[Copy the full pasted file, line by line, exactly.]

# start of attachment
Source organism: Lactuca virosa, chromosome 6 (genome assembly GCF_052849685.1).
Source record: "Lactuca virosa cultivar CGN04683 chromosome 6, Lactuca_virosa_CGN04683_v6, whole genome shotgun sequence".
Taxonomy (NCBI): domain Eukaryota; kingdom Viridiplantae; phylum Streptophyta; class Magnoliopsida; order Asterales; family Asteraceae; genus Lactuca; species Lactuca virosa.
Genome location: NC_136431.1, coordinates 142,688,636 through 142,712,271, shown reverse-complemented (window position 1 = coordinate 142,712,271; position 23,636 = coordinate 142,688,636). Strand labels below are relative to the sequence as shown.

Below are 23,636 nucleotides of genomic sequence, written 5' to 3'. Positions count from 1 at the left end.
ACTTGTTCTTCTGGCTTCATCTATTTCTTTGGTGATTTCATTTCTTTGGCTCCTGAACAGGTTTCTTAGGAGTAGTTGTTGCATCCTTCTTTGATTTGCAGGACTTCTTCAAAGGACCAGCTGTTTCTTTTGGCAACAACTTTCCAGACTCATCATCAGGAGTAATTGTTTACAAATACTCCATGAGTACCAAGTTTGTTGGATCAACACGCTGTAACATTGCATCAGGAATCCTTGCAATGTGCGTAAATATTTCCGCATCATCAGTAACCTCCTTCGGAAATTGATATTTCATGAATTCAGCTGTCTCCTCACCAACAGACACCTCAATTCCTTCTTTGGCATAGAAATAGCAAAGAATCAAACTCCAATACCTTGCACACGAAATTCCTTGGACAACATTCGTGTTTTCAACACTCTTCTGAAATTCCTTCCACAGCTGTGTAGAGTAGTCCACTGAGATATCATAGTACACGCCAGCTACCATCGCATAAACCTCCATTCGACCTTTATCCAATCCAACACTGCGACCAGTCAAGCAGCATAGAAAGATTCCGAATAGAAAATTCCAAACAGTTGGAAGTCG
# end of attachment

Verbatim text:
Source organism: Lactuca virosa, chromosome 6 (genome assembly GCF_052849685.1).
Source record: "Lactuca virosa cultivar CGN04683 chromosome 6, Lactuca_virosa_CGN04683_v6, whole genome shotgun sequence".
Taxonomy (NCBI): domain Eukaryota; kingdom Viridiplantae; phylum Streptophyta; class Magnoliopsida; order Asterales; family Asteraceae; genus Lactuca; species Lactuca virosa.
Genome location: NC_136431.1, coordinates 142,688,636 through 142,712,271, shown reverse-complemented (window position 1 = coordinate 142,712,271; position 23,636 = coordinate 142,688,636). Strand labels below are relative to the sequence as shown.

Below are 23,636 nucleotides of genomic sequence, written 5' to 3'. Positions count from 1 at the left end.
ACTTGTTCTTCTGGCTTCATCTATTTCTTTGGTGATTTCATTTCTTTGGCTCCTGAACAGGTTTCTTAGGAGTAGTTGTTGCATCCTTCTTTGATTTGCAGGACTTCTTCAAAGGACCAGCTGTTTCTTTTGGCAACAACTTTCCAGACTCATCATCAGGAGTAATTGTTTACAAATACTCCATGAGTACCAAGTTTGTTGGATCAACACGCTGTAACATTGCATCAGGAATCCTTGCAATGTGCGTAAATATTTCCGCATCATCAGTAACCTCCTTCGGAAATTGATATTTCATGAATTCAGCTGTCTCCTCACCAACAGACACCTCAATTCCTTCTTTGGCATAGAAATAGCAAAGAATCAAACTCCAATACCTTGCACACGAAATTCCTTGGACAACATTCGTGTTTTCAACACTCTTCTGAAATTCCTTCCACAGCTGTGTAGAGTAGTCCACTGAGATATCATAGTACACGCCAGCTACCATCGCATAAACCTCCATTCGACCTTTATCCAATCCAACACTGCGACCAGTCAAGCAGCATAGAAAGATTCCGAATAGAAAATTCCAAACAGTTGGAAGTCG